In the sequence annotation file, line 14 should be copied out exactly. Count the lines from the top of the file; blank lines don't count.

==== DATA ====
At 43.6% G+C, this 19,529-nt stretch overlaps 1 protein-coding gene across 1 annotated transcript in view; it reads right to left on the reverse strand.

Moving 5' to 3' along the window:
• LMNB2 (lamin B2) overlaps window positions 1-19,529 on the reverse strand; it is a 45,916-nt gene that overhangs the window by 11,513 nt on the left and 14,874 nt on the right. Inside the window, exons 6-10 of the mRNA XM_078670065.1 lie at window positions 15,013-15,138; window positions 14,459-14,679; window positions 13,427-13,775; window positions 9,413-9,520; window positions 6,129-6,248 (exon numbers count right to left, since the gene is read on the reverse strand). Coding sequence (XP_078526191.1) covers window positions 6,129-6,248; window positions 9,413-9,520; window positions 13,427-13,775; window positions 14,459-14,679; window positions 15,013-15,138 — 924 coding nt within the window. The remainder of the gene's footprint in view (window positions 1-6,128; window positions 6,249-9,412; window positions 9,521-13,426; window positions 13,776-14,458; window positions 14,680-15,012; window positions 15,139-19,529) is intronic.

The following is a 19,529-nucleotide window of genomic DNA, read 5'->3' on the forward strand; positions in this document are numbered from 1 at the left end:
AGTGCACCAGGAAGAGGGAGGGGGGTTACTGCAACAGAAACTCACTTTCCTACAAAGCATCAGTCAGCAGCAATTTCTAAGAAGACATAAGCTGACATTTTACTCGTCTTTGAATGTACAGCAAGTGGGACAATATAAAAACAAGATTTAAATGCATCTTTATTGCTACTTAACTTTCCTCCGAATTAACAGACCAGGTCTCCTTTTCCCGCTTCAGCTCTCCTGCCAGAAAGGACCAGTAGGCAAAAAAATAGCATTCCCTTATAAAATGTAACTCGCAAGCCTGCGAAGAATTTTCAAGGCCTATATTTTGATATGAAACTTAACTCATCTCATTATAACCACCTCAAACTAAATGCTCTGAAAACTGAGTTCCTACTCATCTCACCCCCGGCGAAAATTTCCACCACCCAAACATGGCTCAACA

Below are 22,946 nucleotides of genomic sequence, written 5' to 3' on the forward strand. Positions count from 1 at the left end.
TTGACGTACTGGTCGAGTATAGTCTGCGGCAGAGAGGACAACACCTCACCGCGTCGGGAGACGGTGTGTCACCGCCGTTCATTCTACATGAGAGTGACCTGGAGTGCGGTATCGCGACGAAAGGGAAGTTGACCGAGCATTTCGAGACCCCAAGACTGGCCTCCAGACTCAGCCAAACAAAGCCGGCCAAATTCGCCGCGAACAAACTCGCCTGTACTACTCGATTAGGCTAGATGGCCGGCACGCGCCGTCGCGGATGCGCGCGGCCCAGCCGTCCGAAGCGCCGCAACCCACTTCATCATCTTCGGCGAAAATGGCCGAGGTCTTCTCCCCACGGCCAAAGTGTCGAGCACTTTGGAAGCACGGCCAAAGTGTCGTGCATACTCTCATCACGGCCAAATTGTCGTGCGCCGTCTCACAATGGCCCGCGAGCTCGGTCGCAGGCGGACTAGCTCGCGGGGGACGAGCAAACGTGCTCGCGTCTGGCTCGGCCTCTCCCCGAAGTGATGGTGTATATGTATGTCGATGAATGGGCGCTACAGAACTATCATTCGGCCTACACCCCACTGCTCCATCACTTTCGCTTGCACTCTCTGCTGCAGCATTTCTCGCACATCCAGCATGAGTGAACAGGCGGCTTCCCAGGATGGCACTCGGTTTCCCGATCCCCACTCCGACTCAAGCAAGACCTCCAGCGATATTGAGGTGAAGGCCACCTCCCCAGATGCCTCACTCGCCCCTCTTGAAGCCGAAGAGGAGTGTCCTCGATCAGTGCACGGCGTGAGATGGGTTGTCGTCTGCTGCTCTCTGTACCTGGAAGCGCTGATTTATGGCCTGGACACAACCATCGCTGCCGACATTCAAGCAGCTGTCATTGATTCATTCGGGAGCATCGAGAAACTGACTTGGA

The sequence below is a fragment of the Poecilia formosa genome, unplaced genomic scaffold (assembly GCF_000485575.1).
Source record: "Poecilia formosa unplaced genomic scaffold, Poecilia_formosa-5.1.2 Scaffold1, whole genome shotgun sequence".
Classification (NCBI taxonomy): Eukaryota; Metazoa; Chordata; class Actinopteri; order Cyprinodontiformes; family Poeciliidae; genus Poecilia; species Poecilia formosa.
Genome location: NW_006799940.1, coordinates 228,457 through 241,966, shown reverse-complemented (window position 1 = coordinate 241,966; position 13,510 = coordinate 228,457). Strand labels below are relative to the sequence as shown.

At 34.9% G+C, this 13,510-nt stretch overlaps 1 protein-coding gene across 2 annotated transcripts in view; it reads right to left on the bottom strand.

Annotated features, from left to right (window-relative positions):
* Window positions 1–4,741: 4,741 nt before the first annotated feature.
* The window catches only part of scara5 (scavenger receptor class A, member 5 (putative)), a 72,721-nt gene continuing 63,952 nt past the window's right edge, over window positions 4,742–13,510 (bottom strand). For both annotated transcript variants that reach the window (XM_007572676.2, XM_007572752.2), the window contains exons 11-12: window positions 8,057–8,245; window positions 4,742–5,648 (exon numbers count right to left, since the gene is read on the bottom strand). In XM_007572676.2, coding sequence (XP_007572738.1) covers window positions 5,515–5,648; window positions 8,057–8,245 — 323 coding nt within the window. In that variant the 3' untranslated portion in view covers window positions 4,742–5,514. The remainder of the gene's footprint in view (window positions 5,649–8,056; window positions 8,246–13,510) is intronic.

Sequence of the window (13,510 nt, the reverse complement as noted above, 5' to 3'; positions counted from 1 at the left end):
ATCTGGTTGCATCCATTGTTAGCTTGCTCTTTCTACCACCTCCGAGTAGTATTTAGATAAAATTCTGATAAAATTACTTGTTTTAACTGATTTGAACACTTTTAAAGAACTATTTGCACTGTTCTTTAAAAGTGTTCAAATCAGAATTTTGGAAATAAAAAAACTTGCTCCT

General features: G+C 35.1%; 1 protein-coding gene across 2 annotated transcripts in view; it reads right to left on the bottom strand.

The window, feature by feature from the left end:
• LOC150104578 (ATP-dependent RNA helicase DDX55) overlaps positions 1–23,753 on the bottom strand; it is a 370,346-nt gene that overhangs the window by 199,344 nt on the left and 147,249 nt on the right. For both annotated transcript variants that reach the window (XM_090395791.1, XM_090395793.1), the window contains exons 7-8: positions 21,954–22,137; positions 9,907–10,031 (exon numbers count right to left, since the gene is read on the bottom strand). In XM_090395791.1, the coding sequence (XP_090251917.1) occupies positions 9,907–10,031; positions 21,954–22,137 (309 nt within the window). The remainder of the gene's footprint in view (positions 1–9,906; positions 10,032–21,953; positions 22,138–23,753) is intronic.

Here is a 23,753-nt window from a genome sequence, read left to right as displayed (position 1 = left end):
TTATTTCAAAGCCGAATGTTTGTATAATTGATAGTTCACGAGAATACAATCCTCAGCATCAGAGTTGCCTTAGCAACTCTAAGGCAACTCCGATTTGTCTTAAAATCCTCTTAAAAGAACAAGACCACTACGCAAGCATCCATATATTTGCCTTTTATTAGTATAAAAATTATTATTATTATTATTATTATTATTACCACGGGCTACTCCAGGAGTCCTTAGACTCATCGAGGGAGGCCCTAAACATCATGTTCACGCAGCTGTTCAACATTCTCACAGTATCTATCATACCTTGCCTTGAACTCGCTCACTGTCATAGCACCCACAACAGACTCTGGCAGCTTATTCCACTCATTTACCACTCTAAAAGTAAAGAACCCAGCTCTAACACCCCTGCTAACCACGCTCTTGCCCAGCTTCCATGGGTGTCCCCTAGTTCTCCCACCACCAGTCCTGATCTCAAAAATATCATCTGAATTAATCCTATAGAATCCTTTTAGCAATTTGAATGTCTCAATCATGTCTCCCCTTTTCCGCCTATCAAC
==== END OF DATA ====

* Window positions 1–4,741: 4,741 nt before the first annotated feature.